I supposedly cook Malvani style, but over the years my cooking has been influenced by multitude of other cuisines. As my husband hails from south India, quite a few delicacies from that region have crept into my everyday cooking. My culinary curiosity has introduced me to other territorial grub as well. On any given day my dinner plate flaunts global propinquity but lately I have been craving for food from my childhood.
Incidentally my mom has been visiting us for summer, and she has taken over my kitchen. What a relief it has been! Now after work, as I enter the kitchen from garage, I get my turn to shout, ‘ What’s for dinner? But my mom doesn’t have to answer. The aromas wafting through the kitchen engulf me and beckon me to the dinner table. Her food tastes so much different and so much better that my kids are beguilingly cured of their vegetable allergies; they are even going for seconds and thirds. The twiggy people from the family (that includes everyone except me) have finally gained some weight along with me. Now, I got to find my mom’s mojo. I have been spying on her, trying to figure out her secret ingredients, and capturing recipes under the pretense of posting them on my blog.
On Sunday, my mom whipped up real malvani meal- Malvani kombdi (chicken curry), Kalvan (fish curry) with fried pomfrets. Usually both the curries are not prepared on the same day owing to their contrasting flavors and also because their preparation is quite different leading to more work. But our work week was packed with ballgames, chess night and slew of other activities, and it was imperative to stock the fridge with some favorite food. The chicken curry is usually accompanied by aamboli( Maharashtrian style dosa) or vada (fried bread) and Kalvan definitely calls for jawar bhakri; rice and fried fish being a must have. During my pantry cleaning frenzy, I had used up all the other flours and we had to stick with chapati .
Kalvan – Fish curry
10 Bedgi mirchies. Bedgi mirchi imparts blazing red color and a unique flavor. You can substitute Kashmiri red chilies/powder or any other chilies, but if you are looking for an authentic taste, you definitely need Bedgi. I always stock mine when I visit India.
1 tbsp coriander seeds
1/2 tsp raw rice
1/2 tsp tamarind
1 tbsp chopped onion + addition 2 tbsp for seasoning (optional)
2 garlic cloves
3/4 cup grated coconut. I used shredded frozen. Dry coconut is not an acceptable substitute.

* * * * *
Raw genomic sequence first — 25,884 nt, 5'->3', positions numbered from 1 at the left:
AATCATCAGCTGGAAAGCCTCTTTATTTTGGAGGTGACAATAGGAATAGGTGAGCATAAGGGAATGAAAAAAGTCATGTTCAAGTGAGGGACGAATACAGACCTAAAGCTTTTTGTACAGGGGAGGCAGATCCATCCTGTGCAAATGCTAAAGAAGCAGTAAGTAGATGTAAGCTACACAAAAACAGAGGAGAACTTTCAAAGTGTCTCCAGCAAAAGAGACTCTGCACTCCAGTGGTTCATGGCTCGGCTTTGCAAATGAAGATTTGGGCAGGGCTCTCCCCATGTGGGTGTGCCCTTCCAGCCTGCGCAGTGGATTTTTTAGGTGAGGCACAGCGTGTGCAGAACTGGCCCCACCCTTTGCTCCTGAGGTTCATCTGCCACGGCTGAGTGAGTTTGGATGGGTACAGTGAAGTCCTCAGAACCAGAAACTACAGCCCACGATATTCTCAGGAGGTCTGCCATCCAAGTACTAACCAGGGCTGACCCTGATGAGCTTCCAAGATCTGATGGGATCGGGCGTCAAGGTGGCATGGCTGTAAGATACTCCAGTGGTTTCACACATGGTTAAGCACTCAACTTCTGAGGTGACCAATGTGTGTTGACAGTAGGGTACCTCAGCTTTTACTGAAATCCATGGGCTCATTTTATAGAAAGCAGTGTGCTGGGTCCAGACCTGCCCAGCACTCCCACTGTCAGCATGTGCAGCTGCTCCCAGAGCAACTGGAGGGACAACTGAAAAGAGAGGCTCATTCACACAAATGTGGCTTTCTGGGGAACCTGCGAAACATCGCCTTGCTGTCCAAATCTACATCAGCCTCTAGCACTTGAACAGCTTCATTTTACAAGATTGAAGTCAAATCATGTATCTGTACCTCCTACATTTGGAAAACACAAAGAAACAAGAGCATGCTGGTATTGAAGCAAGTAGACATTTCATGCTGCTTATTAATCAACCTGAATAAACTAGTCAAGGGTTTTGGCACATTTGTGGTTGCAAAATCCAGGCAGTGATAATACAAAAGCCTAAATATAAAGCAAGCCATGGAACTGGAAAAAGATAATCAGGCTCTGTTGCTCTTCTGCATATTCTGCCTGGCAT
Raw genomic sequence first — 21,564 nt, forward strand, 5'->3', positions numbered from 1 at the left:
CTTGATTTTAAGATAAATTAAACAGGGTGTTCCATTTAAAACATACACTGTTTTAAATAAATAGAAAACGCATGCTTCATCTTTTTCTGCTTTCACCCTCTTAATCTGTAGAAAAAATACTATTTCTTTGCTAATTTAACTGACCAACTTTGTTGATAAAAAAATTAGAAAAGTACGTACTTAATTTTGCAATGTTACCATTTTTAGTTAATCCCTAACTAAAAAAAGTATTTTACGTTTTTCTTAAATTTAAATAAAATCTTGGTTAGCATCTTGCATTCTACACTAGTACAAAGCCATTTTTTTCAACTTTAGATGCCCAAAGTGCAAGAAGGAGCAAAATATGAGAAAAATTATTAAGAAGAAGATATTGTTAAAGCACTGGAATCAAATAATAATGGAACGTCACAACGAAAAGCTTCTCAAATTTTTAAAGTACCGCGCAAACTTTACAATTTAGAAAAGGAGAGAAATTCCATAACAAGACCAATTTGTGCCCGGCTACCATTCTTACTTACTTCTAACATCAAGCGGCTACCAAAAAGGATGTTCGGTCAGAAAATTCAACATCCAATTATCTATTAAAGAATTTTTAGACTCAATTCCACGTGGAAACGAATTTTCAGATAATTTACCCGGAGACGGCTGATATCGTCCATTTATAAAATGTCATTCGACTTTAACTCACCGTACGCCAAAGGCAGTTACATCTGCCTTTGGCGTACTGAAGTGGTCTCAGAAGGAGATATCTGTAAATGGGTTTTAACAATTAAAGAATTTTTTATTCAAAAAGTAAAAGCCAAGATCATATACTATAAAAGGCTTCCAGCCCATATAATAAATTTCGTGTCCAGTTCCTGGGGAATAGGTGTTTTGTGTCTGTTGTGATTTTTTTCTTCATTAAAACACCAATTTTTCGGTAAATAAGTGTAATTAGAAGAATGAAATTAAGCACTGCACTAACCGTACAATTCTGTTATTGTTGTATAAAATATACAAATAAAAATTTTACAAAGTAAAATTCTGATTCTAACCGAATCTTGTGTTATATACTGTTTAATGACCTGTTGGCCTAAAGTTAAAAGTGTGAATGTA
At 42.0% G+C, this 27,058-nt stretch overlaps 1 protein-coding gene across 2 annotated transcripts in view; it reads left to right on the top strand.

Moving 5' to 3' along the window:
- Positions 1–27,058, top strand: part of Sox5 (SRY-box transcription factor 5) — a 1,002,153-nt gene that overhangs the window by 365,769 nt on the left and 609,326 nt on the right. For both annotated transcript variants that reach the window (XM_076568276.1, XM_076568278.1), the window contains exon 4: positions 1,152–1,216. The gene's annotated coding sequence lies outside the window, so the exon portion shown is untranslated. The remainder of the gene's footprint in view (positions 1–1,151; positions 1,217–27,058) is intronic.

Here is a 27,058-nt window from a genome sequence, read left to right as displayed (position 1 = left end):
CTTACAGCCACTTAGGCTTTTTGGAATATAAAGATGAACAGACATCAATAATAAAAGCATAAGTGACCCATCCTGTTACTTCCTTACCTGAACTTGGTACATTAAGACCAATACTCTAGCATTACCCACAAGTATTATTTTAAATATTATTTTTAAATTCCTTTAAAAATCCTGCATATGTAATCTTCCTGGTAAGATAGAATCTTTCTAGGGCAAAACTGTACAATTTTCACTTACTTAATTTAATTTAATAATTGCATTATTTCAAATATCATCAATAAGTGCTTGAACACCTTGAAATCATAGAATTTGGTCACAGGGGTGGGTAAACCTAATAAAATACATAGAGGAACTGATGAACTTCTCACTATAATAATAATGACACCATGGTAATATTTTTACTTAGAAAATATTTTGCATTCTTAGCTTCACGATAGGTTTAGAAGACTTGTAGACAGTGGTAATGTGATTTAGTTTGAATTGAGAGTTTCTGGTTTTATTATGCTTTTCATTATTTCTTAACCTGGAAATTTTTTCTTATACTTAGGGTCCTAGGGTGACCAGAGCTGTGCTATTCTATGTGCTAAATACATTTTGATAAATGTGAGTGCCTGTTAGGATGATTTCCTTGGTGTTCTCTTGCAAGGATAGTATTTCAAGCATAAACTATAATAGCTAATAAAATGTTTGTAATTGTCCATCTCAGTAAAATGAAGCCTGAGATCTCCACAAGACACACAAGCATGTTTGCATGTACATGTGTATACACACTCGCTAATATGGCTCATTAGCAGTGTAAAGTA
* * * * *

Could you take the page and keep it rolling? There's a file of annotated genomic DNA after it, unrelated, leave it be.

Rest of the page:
1 tbsp chopped tomatoes. Tomatoes are not used traditionally, but I add them to reduce the quantity of coconut purely for health benefit.
1/2 tsp turmeric powder
salt to taste
2 kokum (optional, used for sourness)
5-6 pieces of fish, smaller fish works best. I used two Tilapia fillet.
- Soak chilies, coriander seeds, rice and tamarind in enough water for at least couple of hours .
- Grind ingredients from step 1 into a fine paste.
- Add coconut, onion, tomatoes and garlic to the grinder and grind again into a fine paste.
- If using onions for seasoning, heat some oil in a saucepan and saute 2 tbsp of onions.
- Pour the curry paste from step 3 along with 3 cups of water, salt and turmeric to the saucepan.
- Simmer for 15 minutes or longer. The flavors get a chance to mingle when cooked for a longer time.
- Add fish pieces and simmer till cooked. If using fillet, a minute is enough otherwise pieces will fall apart.
- Add kokum and fish curry is ready to be served.
3 cups chicken pieces
1/2 inch ginger + 4 garlic cloves + 1 tbsp cilantro + 1 tbsp mint leaves
1/2 cup onion
1 ½ cups watap (onion and coconut paste. Recipe below)
1 tbsp turmeric
3 cups water
3-4 tbsp Malvani masala (see my post on this)
1 cup chopped onion
salt to taste
- Make a paste from ginger, garlic, cilantro and mint leaves.
- Heat two tbsp oil in a big pan. I cook chicken in a stainless steel pressure directly as the flesh becomes really tender when cooked under pressure.
- Add onion and turmeric. Sauté for 3-4 minutes.
- Add chicken pieces and sauté.
- Add green paste from step 1, coconut paste (watap), Malvani masala powder, salt and water.
- Cover and cook.
Watap – gravy paste
1 cup sliced onion.
1 cup grated coconut (fresh/frozen)
5-6 garlic cloves
1 tsp poppy seeds
2 tsp coriander seeds
- Roast coriander seeds and poppy seeds in a kadai/thick bottomed pan. Keep aside.
- Heat 2 tbsp oil and fry garlic cloves on a medium heat till golden. Keep aside.
- Fry onions till golden brown, and add coconut and roast on a low heat till brown.
- Let it cool and grind all the ingredients into a coarse paste.
To cool us down we feasted on some mango ice-cream. Our family favorite recipe is posted here; it is the best version I have ever eaten.
Here comes Kalvan from the region of Malvan
I am a true devotee
of this raging red beauty
It is my vice
to gobble it with huge mound of rice
I enjoy it with a side of fried fish
and lick my plate pretty quick
I end the meal with sol-kadhi
and always end up grabbin some z’s